June 05, 2006

Islamist militia take control of Mogadishu, Somalia's capital

After week of renewed violence that the media have largely ignored, the Somalian militia of the Union of Islamist Courts, fighting the traditional warlords entrenched in the capital, have declared their control of Mogadishu.

Some info on who this group is can be found here.

Somalia has been without effective government since 1991, and clan rivalries still dominate. The warlords that effectively destroyed the previous dictatorship have been in control of the capital for 15 years, but apparantly, that's come to an end.

The Union of Islamists Courts have gained strength and support from the population simply because they offer hope of stability. However, the worry is that members of the group are pushing for a full blown Islamist state, while the impotent "transitional government" lies helplessly in some town called Baidoa, which is lining up to be the next target.

This is particularly concerning for the US who are rumoured to be financially supporting the warlords in their fight against the militia, on the back of fears of Al–Qaeda links and terrorist training camps within Somalian borders.

As always, the general population suffer the most. On top of this, Mogadishu is the only capital in the world where the UN humanitarian staff do not have access. With an estimated 250,000 people displaced and a shortfall of $191 million of the $326 million the UN says is urgently needed, the situation is dire.

- 2 comments by 0 or more people Not publicly viewable

  1. John

    Peace in Somali is like water in a desert. The only way the situation could possibly be repaired is if US Central Command backed by the UN deployed large numbers of ground troops into the country for a sustained period of time. The last forray by US troops into the hellhole that is Mogadishu resulted in disaster but the hit–and–run style missions US Rangers were undertaking were not really effective attempts to restore order.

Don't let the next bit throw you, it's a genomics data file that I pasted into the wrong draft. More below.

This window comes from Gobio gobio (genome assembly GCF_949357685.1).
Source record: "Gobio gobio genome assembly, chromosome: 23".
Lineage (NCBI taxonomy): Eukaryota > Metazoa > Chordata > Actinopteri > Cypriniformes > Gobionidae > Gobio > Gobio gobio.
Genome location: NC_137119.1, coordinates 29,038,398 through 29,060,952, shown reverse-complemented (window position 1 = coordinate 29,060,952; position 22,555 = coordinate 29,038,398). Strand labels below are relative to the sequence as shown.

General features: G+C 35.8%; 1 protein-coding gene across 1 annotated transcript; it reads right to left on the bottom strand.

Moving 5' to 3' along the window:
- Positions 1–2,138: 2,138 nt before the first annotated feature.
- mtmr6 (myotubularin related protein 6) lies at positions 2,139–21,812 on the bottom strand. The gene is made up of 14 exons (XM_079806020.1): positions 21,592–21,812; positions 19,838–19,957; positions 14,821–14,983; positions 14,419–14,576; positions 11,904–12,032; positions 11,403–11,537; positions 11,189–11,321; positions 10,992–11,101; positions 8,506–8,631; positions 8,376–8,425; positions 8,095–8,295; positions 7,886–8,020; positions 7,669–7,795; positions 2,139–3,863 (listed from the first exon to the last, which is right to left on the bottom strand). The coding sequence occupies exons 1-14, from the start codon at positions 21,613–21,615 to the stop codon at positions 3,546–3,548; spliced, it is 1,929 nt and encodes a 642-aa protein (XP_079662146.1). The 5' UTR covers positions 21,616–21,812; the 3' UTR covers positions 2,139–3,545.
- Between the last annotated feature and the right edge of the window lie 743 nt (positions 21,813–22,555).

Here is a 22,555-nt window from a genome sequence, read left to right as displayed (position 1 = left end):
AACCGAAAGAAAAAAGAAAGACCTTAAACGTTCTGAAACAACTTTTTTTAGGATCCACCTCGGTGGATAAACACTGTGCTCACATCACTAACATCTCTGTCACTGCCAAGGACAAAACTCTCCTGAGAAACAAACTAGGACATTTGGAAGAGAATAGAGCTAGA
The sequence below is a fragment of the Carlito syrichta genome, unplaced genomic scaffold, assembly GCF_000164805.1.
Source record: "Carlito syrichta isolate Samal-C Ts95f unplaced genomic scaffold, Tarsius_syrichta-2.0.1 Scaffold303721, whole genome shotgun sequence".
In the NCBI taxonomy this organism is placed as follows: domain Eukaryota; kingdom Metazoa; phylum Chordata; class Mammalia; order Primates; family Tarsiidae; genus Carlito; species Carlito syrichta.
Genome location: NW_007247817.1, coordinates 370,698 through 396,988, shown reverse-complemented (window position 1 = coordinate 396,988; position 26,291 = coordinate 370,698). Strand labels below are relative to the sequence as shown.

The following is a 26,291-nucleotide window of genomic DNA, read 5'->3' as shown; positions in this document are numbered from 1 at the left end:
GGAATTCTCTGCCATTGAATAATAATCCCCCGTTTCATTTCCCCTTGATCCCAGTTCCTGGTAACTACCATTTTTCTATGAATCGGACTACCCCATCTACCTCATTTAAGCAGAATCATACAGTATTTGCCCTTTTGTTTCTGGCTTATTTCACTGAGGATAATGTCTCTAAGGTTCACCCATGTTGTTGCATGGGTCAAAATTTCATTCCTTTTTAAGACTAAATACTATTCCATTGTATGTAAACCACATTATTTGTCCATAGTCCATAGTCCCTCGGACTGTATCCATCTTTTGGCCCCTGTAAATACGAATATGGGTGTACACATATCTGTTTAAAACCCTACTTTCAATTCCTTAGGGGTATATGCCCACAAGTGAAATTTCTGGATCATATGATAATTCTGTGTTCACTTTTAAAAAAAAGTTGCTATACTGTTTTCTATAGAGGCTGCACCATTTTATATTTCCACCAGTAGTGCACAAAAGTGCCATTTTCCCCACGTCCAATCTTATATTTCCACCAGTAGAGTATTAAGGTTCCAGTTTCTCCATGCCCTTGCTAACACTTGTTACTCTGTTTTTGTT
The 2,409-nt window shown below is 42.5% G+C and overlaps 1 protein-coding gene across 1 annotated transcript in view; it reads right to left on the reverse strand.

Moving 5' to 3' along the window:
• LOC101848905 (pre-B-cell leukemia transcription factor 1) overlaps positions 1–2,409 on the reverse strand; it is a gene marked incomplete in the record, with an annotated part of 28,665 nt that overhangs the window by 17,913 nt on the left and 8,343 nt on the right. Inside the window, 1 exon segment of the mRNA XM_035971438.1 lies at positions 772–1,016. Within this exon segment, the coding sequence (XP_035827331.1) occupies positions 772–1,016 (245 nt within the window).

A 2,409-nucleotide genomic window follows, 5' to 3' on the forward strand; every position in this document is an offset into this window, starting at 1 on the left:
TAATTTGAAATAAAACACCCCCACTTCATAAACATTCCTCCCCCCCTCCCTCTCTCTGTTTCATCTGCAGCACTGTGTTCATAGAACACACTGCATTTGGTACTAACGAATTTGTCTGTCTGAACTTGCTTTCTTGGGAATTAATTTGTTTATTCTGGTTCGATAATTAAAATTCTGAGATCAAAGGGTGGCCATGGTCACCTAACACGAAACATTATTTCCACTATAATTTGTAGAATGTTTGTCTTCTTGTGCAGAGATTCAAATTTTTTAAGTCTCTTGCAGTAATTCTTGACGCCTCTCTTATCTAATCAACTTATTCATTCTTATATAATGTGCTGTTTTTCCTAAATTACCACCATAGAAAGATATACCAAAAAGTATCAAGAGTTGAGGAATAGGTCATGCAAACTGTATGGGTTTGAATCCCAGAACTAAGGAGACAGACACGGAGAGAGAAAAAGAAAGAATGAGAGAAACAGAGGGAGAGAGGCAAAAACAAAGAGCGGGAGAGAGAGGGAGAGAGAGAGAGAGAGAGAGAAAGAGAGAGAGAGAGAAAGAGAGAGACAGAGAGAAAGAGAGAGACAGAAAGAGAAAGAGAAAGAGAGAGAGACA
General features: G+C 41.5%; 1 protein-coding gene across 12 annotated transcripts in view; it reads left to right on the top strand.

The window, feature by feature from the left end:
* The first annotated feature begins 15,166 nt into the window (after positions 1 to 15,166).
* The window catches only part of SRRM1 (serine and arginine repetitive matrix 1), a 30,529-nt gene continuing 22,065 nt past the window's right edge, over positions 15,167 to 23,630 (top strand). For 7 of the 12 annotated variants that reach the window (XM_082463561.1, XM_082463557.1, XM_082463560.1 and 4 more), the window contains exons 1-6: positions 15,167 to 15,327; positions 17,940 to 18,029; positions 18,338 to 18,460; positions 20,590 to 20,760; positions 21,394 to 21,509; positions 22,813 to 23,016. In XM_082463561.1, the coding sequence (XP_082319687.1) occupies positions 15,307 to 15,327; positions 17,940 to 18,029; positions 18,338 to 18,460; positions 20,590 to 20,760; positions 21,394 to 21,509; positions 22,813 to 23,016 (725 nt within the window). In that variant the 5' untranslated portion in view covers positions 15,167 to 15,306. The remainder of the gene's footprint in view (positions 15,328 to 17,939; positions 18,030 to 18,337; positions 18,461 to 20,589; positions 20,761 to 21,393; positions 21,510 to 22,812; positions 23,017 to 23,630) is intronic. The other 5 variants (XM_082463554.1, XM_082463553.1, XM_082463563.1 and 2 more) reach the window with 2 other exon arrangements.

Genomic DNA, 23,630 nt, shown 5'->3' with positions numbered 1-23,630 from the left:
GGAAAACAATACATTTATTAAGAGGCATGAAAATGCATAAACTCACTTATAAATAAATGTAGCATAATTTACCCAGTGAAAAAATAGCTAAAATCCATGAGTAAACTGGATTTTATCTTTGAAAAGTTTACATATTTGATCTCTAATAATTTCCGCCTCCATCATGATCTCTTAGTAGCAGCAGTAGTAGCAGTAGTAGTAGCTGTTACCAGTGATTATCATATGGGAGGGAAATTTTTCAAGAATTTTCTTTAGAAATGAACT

Though with worldwide support for the US at an all–time low and with US Central Command tied up in both Aghanistan and Iraq I doubt the US will be seeking to get too involved in this situation.

    If an Islamic state does get setup then it will no doubt be similar to the Taliban one that existed in Afghanistan. Sharia law will no doubt be enforced to the full and the lives of the citizens will probably be no better than they are now.

    The US have a big worry about al–Qaeda prescence in Somalia and there have been rumours around since the early 1990s that al–Quaeda have been supplying militia with weapons such as RPGs as well as training and support. The idea of the US financially supporting warlords who are anti–al Qaeda is definitely a possibility.

    05 Jun 2006, 23:54

  2. Gareth Herbert

    I would certainly support funding of the warlords given the situation although the inevitable downside is that all those seeking to "understand the root causes" of terrorism can add "funding Somali warlords" to their long list of 'grievances' suffered by the international community at the hands of the US.

    A little partisan and off topic perhaps.

    10 Jun 2006, 07:24

Add a comment

You are not allowed to comment on this entry as it has restricted commenting permissions.

Our Society

This is the blog of the International Current Affairs Society at Warwick. Any member can contribute, and anybody at all can comment on the entries.

Please see the ‘About Us’ link to find out more information about what we do.

June 2006

Mo Tu We Th Fr Sa Su
May |  Today  | Jul
         1 2 3 4
5 6 7 8 9 10 11
12 13 14 15 16 17 18
19 20 21 22 23 24 25
26 27 28 29 30      

Search this blog

Blog archive


Most recent comments

  • Perhaps the monitors were paid more because they would need to be relatively strong and smart. If yo… by on this entry
  • these 'firms' would hire a 16th man, who would typically be paid more then the others It would inte… by on this entry
  • Many one–way systems in this country have been designed with only motorists in mind. In countries su… by on this entry
  • I think the funniest thing about this was boris johson's responce. When asked what he thought he sai… by Scott on this entry
  • all part of getting rid of the small farmers independence. example, USA 1930's. on my travels, i not… by cal on this entry



Not signed in
Sign in

Powered by BlogBuilder